Linagliptin: Linagliptin was shown to cross the placenta in rats and rabbits. In animal embryofetal development studies, linagliptin was shown to be not teratogenic in rats at oral doses up to 240 mg/kg/day (approximately 1,000 times the exposure in patients at the MRHD, based on plasma AUC) and up to 150 mg/kg/day in the rabbit (approximately 2,000 times human exposure). However, postimplantation loss was increased in both species at these upper dose levels (together with maternotoxicity), and there was an increase in runts and a slight increase in the incidence of fetal visceral variations in the rabbit. No adverse effects on embryofetal development were observed at up to 30 mg/kg/day in the rat (50 times human exposure) and up to 25 mg/kg/day in the rabbit (78 times human exposure).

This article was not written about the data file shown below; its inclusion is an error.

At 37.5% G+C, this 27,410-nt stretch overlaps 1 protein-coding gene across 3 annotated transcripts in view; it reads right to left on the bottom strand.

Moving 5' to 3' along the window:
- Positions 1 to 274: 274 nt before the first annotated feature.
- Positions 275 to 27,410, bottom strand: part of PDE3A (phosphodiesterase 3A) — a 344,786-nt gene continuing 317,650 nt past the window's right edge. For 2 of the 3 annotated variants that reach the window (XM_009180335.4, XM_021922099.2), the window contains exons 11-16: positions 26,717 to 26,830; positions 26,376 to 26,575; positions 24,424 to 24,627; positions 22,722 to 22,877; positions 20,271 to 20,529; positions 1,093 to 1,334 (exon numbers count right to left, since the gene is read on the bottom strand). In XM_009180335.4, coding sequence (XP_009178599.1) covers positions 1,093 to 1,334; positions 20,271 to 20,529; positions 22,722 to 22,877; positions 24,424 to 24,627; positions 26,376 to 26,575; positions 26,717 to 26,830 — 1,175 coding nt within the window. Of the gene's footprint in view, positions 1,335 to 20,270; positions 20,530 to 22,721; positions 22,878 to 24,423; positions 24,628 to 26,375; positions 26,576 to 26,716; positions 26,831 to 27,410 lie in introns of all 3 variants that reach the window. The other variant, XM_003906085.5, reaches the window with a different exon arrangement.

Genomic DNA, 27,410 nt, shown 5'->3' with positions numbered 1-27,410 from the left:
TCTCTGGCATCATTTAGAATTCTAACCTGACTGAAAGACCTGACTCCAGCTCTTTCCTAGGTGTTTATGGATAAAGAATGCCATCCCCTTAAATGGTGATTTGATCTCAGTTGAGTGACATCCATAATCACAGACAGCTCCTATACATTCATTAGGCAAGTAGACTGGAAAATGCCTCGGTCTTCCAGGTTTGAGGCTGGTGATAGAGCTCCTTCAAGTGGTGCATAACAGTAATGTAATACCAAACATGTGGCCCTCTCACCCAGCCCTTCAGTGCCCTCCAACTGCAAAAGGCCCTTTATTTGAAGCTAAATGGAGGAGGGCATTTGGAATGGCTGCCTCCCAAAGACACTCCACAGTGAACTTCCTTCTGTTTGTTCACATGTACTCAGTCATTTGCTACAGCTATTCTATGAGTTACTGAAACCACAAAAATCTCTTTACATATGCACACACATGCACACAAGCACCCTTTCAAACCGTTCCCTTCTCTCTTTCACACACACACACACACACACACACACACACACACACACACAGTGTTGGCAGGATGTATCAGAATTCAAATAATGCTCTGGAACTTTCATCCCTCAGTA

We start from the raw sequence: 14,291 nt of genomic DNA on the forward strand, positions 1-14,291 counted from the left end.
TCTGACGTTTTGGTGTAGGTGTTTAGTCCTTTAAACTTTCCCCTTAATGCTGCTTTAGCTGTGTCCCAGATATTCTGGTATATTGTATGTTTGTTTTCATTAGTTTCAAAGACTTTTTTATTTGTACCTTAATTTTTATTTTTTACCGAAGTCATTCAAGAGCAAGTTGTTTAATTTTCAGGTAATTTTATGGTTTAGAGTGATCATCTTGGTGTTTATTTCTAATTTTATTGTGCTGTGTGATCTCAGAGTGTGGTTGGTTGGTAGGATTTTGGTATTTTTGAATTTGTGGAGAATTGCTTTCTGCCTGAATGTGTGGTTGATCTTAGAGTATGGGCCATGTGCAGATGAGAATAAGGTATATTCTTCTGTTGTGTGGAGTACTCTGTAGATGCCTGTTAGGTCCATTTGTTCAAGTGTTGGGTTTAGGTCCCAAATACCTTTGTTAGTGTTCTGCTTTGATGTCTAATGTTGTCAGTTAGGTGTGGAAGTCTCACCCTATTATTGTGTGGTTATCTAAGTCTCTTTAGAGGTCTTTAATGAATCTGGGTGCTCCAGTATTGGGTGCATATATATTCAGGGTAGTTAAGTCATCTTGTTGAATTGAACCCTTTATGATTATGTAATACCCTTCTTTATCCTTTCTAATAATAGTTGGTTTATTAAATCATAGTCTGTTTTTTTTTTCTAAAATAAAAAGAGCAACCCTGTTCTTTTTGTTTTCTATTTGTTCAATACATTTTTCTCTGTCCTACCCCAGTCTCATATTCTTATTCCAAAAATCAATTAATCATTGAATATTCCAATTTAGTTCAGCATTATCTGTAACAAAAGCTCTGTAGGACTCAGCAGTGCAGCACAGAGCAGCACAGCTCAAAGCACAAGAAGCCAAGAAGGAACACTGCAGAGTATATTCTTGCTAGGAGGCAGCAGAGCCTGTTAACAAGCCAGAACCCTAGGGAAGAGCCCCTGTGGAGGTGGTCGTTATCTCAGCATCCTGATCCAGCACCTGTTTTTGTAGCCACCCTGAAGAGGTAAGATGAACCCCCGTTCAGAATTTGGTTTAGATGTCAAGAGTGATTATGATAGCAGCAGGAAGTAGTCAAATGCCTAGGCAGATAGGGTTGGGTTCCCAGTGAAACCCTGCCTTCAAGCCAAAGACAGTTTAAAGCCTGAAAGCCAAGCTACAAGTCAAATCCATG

Use in lactation: No data in humans are available on excretion of empagliflozin and linagliptin into milk.
Available nonclinical data in animals have shown excretion of empagliflozin and linagliptin and its metabolites in milk. It is recommended to discontinue breast feeding during treatment with GLYXAMBI.
Empagliflozin: Reduced body weight was observed in rats exposed to empagliflozin in utero and through the consumption of maternal milk (see Use in pregnancy). Adverse effects on renal development have been observed in juvenile rats treated with other members of this pharmacological class. Similar effects were seen with empagliflozin but the findings were absent after a 13 week drug free recovery. A risk to human newborns/infants cannot be excluded.
Linagliptin: Linagliptin and its metabolites were shown to be readily excreted in the milk of lactating rats.
Adverse Reactions